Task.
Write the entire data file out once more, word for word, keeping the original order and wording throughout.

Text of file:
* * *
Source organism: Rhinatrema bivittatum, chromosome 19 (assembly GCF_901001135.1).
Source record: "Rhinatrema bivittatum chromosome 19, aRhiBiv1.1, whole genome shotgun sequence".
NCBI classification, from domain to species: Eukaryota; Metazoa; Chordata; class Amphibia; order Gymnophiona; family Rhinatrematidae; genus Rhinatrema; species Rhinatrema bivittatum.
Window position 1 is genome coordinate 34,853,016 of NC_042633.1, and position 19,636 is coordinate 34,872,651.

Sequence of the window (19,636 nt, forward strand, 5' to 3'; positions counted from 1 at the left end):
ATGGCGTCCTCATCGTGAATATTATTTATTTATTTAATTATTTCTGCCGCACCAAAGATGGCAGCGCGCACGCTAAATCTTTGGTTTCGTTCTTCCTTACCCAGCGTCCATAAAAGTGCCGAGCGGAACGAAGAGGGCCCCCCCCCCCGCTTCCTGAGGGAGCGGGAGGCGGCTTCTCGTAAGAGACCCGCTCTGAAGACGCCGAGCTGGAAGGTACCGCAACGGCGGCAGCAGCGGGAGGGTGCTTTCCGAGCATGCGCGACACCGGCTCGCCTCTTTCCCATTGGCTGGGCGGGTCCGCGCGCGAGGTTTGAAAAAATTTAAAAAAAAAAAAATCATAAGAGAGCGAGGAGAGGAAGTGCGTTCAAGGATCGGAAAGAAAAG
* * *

Source organism: Rhinatrema bivittatum, chromosome 19 (assembly GCF_901001135.1).
Source record: "Rhinatrema bivittatum chromosome 19, aRhiBiv1.1, whole genome shotgun sequence".
NCBI classification, from domain to species: Eukaryota; Metazoa; Chordata; class Amphibia; order Gymnophiona; family Rhinatrematidae; genus Rhinatrema; species Rhinatrema bivittatum.
Window position 1 is genome coordinate 34,853,016 of NC_042633.1, and position 19,636 is coordinate 34,872,651.

Sequence of the window (19,636 nt, forward strand, 5' to 3'; positions counted from 1 at the left end):
ATGGCGTCCTCATCGTGAATATTATTTATTTATTTAATTATTTCTGCCGCACCAAAGATGGCAGCGCGCACGCTAAATCTTTGGTTTCGTTCTTCCTTACCCAGCGTCCATAAAAGTGCCGAGCGGAACGAAGAGGGCCCCCCCCCCCGCTTCCTGAGGGAGCGGGAGGCGGCTTCTCGTAAGAGACCCGCTCTGAAGACGCCGAGCTGGAAGGTACCGCAACGGCGGCAGCAGCGGGAGGGTGCTTTCCGAGCATGCGCGACACCGGCTCGCCTCTTTCCCATTGGCTGGGCGGGTCCGCGCGCGAGGTTTGAAAAAATTTAAAAAAAAAAAAATCATAAGAGAGCGAGGAGAGGAAGTGCGTTCAAGGATCGGAAAGAAAAG